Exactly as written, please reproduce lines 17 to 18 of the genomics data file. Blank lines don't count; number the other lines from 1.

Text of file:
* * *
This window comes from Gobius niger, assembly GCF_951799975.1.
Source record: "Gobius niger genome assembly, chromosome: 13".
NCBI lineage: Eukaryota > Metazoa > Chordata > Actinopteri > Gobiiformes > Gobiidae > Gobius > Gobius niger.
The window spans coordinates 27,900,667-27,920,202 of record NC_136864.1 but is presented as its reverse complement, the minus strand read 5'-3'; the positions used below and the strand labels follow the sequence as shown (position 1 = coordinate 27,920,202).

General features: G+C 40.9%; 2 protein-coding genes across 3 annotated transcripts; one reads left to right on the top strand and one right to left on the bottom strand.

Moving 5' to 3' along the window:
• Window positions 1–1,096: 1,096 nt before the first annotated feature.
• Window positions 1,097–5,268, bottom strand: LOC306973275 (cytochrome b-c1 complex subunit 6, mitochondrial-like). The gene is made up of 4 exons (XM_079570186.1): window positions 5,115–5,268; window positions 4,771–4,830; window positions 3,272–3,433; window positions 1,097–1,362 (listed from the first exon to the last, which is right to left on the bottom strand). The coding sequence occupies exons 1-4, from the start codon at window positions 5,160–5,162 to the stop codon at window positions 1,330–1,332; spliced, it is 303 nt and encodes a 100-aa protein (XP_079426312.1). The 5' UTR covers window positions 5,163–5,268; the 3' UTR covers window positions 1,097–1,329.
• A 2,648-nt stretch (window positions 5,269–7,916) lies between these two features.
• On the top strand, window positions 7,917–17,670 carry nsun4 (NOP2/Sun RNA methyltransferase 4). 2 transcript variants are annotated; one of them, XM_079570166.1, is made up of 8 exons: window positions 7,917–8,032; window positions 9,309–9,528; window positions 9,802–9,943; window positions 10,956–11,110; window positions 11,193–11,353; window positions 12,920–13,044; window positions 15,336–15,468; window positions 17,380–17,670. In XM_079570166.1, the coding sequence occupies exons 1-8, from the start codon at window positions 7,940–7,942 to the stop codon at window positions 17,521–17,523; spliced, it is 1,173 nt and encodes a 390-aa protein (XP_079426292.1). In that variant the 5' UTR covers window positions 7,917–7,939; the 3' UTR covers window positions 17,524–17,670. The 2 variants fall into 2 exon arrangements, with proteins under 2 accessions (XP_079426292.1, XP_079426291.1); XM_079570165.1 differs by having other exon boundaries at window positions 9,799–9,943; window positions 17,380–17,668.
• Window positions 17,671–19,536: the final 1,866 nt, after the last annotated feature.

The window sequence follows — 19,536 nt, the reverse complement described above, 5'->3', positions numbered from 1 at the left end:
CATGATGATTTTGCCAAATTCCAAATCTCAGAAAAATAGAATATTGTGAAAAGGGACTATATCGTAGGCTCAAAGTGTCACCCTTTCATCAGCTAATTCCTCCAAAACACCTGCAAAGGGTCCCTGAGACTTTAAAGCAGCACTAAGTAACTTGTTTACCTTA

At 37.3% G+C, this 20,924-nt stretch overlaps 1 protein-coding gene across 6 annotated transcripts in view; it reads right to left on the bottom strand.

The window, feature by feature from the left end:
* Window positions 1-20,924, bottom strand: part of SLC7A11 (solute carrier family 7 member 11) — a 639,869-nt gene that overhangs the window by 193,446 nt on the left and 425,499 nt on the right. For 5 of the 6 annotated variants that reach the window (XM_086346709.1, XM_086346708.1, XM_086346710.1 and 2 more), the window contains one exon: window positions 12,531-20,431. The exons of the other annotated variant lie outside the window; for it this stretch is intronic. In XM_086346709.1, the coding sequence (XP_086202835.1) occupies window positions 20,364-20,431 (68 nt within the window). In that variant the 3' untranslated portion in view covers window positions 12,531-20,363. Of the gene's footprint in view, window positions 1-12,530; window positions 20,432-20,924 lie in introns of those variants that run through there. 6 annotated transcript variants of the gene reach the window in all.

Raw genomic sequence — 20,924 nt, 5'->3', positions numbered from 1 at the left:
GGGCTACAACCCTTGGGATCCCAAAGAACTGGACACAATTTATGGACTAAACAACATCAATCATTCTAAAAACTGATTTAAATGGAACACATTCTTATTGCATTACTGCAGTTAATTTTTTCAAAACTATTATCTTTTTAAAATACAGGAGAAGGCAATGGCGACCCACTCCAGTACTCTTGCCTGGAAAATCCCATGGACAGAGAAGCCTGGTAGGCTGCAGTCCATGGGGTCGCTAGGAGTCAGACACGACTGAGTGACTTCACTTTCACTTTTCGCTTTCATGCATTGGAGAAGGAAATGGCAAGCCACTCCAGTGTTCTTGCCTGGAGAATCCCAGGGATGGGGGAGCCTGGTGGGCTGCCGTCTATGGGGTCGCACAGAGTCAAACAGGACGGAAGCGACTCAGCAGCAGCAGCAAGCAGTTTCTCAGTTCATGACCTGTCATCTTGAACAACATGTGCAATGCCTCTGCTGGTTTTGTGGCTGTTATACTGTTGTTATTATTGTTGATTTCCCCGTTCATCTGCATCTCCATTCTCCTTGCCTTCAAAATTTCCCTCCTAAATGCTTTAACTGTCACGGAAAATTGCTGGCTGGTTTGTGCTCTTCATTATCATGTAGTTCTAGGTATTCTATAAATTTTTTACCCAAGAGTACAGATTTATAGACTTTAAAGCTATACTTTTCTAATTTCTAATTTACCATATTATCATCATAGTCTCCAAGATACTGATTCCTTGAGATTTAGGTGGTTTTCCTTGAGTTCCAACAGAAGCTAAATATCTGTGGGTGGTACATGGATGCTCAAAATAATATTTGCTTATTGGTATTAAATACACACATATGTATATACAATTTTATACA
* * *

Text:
Raw genomic sequence — 20,924 nt, 5'->3', positions numbered from 1 at the left:
GGGCTACAACCCTTGGGATCCCAAAGAACTGGACACAATTTATGGACTAAACAACATCAATCATTCTAAAAACTGATTTAAATGGAACACATTCTTATTGCATTACTGCAGTTAATTTTTTCAAAACTATTATCTTTTTAAAATACAGGAGAAGGCAATGGCGACCCACTCCAGTACTCTTGCCTGGAAAATCCCATGGACAGAGAAGCCTGGTAGGCTGCAGTCCATGGGGTCGCTAGGAGTCAGACACGACTGAGTGACTTCACTTTCACTTTTCGCTTTCATGCATTGGAGAAGGAAATGGCAAGCCACTCCAGTGTTCTTGCCTGGAGAATCCCAGGGATGGGGGAGCCTGGTGGGCTGCCGTCTATGGGGTCGCACAGAGTCAAACAGGACGGAAGCGACTCAGCAGCAGCAGCAAGCAGTTTCTCAGTTCATGACCTGTCATCTTGAACAACATGTGCAATGCCTCTGCTGGTTTTGTGGCTGTTATACTGTTGTTATTATTGTTGATTTCCCCGTTCATCTGCATCTCCATTCTCCTTGCCTTCAAAATTTCCCTCCTAAATGCTTTAACTGTCACGGAAAATTGCTGGCTGGTTTGTGCTCTTCATTATCATGTAGTTCTAGGTATTCTATAAATTTTTTACCCAAGAGTACAGATTTATAGACTTTAAAGCTATACTTTTCTAATTTCTAATTTACCATATTATCATCATAGTCTCCAAGATACTGATTCCTTGAGATTTAGGTGGTTTTCCTTGAGTTCCAACAGAAGCTAAATATCTGTGGGTGGTACATGGATGCTCAAAATAATATTTGCTTATTGGTATTAAATACACACATATGTATATACAATTTTATACA